Give thanks to the Lord, for he is good.
His love Endures forever…
…to him who struck down the firstborn of Egypt
his love endures forever
Psalm 136 vs.1 & 10 (NIV)
3. The Moral Sense
The moral (or tropological) sense of Scripture instructs us in regard to action. It concerns how we should live, and informs our understanding of good and evil.
The Slaying of the First Born
The moral sense of the slaying of the firstborn instructs us in two ways:
- That which is first is the natural man, second the spiritual.
- Our first efforts & attachments are not always the best or even good
1. First the Natural, Then the Spiritual
(1st Corinthians 15:44-45 & Romans 5:12-21)
First and foremost, unless we are born again, we cannot see the kingdom of heaven. In our baptism, through faith we die in Christ that in him we might be raised.
2. Our First Efforts & Attachments
This follows in the vein of Murder your darlings. The privilege of the first born is challeged by scripture: Able is preferred to Cain; Jacob to Esau; David to his other brothers. Just as the first born in scripture may not be of highest esteem, so too are our first (natural) efforts and desires suspect and imperfect.
We must put to death the deeds of the flesh. These deeds, like firstborn children, are precious to us. They appear as deeply desirable and can even take on a pseudo-salvific aspect. Will not this job, this girl, this marriage save me?
That which is of our own we tend to defend, idolize, and overestimate. We defend our unkindness and failures; we idolize those desires and goals we have chosen for ourselves; we overestimate the goodness and value of our works.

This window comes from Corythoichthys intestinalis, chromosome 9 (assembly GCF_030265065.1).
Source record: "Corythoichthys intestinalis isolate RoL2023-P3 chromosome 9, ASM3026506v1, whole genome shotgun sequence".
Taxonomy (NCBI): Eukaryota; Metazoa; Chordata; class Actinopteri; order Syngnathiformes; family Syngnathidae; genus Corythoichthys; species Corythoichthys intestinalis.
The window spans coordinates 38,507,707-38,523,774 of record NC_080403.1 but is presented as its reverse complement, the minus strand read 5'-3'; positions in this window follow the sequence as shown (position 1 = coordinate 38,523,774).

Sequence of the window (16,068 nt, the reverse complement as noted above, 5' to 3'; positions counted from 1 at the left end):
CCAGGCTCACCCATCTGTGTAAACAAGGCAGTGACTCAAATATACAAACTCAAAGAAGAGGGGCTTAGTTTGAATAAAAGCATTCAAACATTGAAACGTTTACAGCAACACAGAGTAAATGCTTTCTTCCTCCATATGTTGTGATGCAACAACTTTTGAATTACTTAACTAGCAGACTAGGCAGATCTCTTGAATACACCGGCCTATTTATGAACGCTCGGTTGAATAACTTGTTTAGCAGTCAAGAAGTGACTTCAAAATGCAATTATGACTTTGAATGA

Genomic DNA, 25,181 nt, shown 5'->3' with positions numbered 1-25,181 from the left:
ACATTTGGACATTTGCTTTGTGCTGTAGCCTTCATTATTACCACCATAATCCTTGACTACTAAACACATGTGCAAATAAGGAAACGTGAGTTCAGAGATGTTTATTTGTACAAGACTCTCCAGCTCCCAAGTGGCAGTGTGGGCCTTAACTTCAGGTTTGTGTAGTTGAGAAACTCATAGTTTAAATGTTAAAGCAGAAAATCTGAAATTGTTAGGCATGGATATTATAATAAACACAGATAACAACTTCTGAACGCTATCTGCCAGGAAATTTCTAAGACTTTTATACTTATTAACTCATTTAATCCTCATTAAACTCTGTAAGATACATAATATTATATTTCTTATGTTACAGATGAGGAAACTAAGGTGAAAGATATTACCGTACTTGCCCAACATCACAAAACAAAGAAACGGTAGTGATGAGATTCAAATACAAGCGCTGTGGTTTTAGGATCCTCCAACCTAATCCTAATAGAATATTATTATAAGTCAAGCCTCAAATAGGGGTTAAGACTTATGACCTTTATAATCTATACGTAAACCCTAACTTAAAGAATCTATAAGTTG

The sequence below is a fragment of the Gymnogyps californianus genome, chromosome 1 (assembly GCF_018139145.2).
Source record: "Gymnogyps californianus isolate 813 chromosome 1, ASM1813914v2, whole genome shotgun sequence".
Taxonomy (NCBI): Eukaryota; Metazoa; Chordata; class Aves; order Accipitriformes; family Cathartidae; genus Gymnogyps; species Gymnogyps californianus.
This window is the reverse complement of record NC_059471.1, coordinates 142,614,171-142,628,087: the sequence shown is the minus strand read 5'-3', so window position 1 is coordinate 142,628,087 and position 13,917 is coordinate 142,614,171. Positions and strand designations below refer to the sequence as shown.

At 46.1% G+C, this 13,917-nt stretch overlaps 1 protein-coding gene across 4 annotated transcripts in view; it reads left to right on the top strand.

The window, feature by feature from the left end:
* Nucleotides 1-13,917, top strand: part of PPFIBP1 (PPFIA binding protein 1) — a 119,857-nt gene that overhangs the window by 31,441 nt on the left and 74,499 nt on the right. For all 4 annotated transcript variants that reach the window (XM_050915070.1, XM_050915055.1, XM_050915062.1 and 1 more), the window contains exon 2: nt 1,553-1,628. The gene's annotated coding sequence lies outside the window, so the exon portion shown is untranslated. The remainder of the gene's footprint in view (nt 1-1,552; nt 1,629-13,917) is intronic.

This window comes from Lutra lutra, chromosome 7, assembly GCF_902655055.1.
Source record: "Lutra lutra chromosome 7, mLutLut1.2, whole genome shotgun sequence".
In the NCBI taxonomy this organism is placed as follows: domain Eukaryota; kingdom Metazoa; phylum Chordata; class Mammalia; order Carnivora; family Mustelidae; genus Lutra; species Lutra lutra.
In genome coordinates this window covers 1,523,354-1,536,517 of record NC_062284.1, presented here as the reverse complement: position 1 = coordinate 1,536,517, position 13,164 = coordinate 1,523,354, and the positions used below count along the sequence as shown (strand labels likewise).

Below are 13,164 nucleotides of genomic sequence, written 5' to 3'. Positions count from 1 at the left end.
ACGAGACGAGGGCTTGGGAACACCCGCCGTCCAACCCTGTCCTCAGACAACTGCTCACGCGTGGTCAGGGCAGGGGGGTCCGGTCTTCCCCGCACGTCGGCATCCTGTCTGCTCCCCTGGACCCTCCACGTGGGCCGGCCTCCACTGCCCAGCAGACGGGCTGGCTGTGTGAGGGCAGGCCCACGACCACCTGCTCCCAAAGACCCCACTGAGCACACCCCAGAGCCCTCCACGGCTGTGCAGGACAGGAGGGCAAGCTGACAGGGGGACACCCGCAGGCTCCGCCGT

Let us rest in the Author and Finisher of our faith. He can purify our hearts and even separate us from these most cherished firstborn attachments of the heart. We can come to believe and even experience that the beauty, glory, happiness we thought could only be had in a certain way is truly present in God. St. Augustine puts it thus:
“Whoever confesses his sins . . . is already working with God. God indicts your sins; if you also indict them, you are joined with God. Man and sinner are, so to speak, two realities: when you hear “man” – this is what God has made; when you hear “sinner” – this is what man himself has made. Destroy what you have made, so that God may save what he has made …. When you begin to abhor what you have made, it is then that your good works are beginning, since you are accusing yourself of your evil works. the beginning of good works is the confession of evil works. You do the truth and come to the light”
–Augustine, In evangelium Johannis tractatus